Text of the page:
Researchers Crowdsource Mars Image Study

Researchers Crowdsource Mars Image Study

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Citizen scientists will be the first people to see much of Mars' southern pole.

A group of scientists studying the weather of Mars are turning to the public to provide processing power on a project that's beyond the reach of current computing. Identifying 'fans' and 'blotches' on the Martian surface is best done by human eyes, and the group of scientists is too small to go through the hundreds of thousands of images alone. Additionally, the 'fans' and 'blotches' are hard for computer analysis to identify. Taking an average of the area which volunteers identify as a fan or blotch will produce a reliable approximate measurement of the features - and allow the scientists to get on with their real work of identifying weather patterns. As a small bonus, the volunteers may well be the first human beings to see many of the areas of Mars photographed. The fans and blotches are, scientists think, products of the way in which carbon dioxide ice freezes and sublimates on Mars' south pole - spouting gas and dust into the atmosphere that trails with the wind, allowing scientists to track the direction of their spread and thereby track wind patterns. The photographs were taken from the HiRISE camera on the Mars Reconnaissance Orbiter.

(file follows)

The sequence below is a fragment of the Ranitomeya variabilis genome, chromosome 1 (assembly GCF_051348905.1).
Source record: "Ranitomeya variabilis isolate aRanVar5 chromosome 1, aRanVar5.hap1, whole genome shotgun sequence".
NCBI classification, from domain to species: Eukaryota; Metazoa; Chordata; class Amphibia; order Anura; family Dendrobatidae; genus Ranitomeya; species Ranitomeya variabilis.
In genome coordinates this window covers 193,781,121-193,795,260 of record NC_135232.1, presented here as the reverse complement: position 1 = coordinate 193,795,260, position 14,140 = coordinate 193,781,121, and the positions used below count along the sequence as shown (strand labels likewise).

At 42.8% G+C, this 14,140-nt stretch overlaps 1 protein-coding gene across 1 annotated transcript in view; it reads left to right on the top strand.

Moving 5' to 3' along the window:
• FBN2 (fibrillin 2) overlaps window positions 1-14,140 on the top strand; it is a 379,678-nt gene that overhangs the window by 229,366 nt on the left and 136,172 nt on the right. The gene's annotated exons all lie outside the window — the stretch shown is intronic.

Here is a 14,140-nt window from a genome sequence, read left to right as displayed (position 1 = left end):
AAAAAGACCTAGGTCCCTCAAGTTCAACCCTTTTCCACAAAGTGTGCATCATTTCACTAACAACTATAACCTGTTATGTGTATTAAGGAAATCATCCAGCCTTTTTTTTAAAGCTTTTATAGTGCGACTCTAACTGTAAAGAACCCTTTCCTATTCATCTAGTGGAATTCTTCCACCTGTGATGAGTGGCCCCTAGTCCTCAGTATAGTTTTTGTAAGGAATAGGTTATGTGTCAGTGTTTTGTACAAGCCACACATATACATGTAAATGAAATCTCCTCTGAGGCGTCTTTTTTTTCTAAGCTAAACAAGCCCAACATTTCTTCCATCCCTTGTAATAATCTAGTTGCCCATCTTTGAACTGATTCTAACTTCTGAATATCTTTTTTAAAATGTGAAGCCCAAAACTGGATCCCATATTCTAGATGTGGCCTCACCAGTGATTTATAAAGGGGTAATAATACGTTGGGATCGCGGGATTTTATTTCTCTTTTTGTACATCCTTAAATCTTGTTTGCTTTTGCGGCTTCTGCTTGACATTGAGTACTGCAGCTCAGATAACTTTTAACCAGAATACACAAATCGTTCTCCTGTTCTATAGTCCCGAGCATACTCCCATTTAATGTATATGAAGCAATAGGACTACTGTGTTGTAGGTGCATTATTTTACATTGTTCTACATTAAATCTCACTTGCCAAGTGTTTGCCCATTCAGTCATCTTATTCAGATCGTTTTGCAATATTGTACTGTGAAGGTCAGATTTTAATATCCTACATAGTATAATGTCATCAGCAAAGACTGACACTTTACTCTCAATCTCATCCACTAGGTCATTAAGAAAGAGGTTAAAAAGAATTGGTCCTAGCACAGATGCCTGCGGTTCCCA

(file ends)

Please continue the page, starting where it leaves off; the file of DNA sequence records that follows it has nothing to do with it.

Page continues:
Scientists believe that in the Martian winter a layer of carbon dioxide ice freezes over the pole region. Over the course of the winter, the carbon dioxide ice - commonly called dry ice - turns to translucent slabs. When spring comes, sunlight penetrates the layer of CO2 ice and warms the ground. Once the ground is warm, the lowest layer of ice sublimates directly from solid to gas. As the gas builds up, the ice cracks and the gas bursts forth like a geyser, bringing with it dust from the surface. The surface dust is blown downwind, and the scientists can track the way the wind was blowing at the time from how the dust is distributed and how far.

At the time of publication, 15,543 citizen scientists had already classified 547,858 images. You can help out right now by going to Planet Four.

Source: Planet Four

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computers can't see color?

Actually no. Although computers can work through massive amounts of data it is apparently difficult for them to separate the actually important details from similar looking details that are of no use what so ever. Same problem the people mapping the sky are having, for a computer one light source is pretty much as good as another.
Basically, you need the human element.

I've pushed science forward by 12 MINUTES.

 

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